What if the benefits of pair programming could be applied to project management, too?
Anyone who's been in software for a while will undoubtedly have heard the term "Pair Programming." For those of you who haven't, pair programming is where 2 software developers work together simultaneously on the same piece of code. This is usually accomplished through pairing software or a pairing station (single terminal with 2 keyboards). It's been shown in many cases that working together, 2 developers working together can create better code, in less time, and with fewer errors than 2 working individually. Working in both individual-focused as well as pair-programming-centric development shops, I've seen the benefits first hand with pair programming. Even for the staunchest of critics I've encountered, there is still the acknowledgment that in certain instances pair programming is beneficial (a mentor-mentee scenario, is one example).
Lately I've been experimenting with taking the idea of pair programming, and applying it to project management. What if for each major project, a pair of PMs teamed up to manage it? Could the benefits of pair programming materialize with PMing too?
I floated this idea out to a PM friend of mine who immediately responded "but we're already overhead!!". Maybe so, but that doesn't mean the theory would be total bunk.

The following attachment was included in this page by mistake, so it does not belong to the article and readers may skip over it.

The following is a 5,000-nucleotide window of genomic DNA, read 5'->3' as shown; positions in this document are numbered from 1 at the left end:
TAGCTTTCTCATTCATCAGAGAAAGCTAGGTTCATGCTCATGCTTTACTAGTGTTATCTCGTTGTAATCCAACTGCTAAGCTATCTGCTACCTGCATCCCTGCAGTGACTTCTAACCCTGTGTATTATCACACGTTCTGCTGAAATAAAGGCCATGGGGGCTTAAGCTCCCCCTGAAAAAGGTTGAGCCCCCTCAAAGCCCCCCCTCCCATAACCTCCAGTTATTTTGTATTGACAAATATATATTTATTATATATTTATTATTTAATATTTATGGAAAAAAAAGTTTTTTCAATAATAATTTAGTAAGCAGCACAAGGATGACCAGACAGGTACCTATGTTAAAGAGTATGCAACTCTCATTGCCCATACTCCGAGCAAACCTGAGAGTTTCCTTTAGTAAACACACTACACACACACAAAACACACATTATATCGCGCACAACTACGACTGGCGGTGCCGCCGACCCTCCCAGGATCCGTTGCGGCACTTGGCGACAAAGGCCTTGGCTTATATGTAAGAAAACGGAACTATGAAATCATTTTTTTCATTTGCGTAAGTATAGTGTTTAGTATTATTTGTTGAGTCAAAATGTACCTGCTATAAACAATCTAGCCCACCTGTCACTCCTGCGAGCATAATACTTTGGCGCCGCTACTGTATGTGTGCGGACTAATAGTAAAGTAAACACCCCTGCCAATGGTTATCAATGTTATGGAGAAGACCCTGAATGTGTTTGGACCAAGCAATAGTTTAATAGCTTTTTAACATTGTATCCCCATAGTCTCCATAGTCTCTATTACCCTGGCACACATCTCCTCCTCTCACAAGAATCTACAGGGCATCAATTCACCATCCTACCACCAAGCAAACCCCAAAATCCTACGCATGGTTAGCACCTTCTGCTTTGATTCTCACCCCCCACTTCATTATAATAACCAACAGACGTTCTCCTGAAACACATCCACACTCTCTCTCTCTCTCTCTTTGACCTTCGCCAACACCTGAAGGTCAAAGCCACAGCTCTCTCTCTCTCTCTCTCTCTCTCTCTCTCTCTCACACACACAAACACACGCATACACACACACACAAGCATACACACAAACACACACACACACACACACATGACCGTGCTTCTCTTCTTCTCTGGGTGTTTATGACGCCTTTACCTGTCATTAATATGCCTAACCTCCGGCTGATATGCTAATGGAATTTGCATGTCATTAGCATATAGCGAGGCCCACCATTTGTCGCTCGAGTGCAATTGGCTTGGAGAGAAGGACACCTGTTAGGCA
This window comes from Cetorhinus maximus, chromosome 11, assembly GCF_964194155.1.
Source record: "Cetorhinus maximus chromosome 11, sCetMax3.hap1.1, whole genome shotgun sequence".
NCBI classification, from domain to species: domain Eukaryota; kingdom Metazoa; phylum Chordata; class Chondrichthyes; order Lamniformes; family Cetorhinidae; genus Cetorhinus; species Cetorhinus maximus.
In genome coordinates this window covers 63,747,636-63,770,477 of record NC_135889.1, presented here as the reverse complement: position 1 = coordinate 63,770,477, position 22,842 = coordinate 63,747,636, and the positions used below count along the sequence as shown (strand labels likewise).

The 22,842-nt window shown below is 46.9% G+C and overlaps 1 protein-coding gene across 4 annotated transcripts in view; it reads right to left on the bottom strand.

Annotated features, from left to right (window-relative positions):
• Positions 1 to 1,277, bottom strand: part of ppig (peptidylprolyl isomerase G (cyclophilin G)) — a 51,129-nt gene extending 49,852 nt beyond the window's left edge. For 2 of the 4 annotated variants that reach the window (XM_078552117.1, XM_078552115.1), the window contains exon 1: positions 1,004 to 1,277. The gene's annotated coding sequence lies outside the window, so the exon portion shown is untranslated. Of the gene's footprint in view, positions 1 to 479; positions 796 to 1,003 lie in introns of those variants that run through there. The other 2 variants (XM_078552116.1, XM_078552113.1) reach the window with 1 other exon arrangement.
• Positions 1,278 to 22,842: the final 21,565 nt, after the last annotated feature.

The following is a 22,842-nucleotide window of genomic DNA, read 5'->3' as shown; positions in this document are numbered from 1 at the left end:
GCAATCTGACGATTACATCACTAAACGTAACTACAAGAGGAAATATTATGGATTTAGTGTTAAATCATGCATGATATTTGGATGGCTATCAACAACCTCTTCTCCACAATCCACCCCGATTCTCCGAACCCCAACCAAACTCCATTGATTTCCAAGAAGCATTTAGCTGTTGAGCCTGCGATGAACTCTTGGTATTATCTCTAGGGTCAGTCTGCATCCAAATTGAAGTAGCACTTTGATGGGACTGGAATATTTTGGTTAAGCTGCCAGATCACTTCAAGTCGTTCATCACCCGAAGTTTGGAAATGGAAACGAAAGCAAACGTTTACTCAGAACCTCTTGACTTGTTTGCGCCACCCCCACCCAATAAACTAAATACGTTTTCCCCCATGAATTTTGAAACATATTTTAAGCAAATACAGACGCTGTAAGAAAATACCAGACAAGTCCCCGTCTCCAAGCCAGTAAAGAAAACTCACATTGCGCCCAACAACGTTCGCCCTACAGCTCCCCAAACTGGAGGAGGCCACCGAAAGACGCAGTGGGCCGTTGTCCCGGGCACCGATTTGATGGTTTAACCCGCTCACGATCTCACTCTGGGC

On a few recent projects, I've teamed up with another PM to see how it would go. Typically, the other PM is a systems manager, or someone else with domain specific knowledge that can compliment my generic Technical Project Manager role. Immediately what I found was that the projects were not only more enjoyable to work on, things like schedules, plans, training, and other artifacts were much easier to create and we could do it at a much higher speed than if I would do it alone. There's also a level of redundancy built in that is nice in case someone has a sick kid or gets stuck on the train.
These observations are of course initial and anecdotal, however it is interesting to think about. I'd like to work on a way to quantify the costs/benefits of having 2 PMs instead of one. My initial hypothesis is that it would be a wash, where 2 PMs could work on 2 projects together in about the same amount of time and effort as 2 PMs could work on 2 projects individually. The time and quality of the work would be higher, and would have the added benefit of knowledge sharing.
Hmmm... more to come.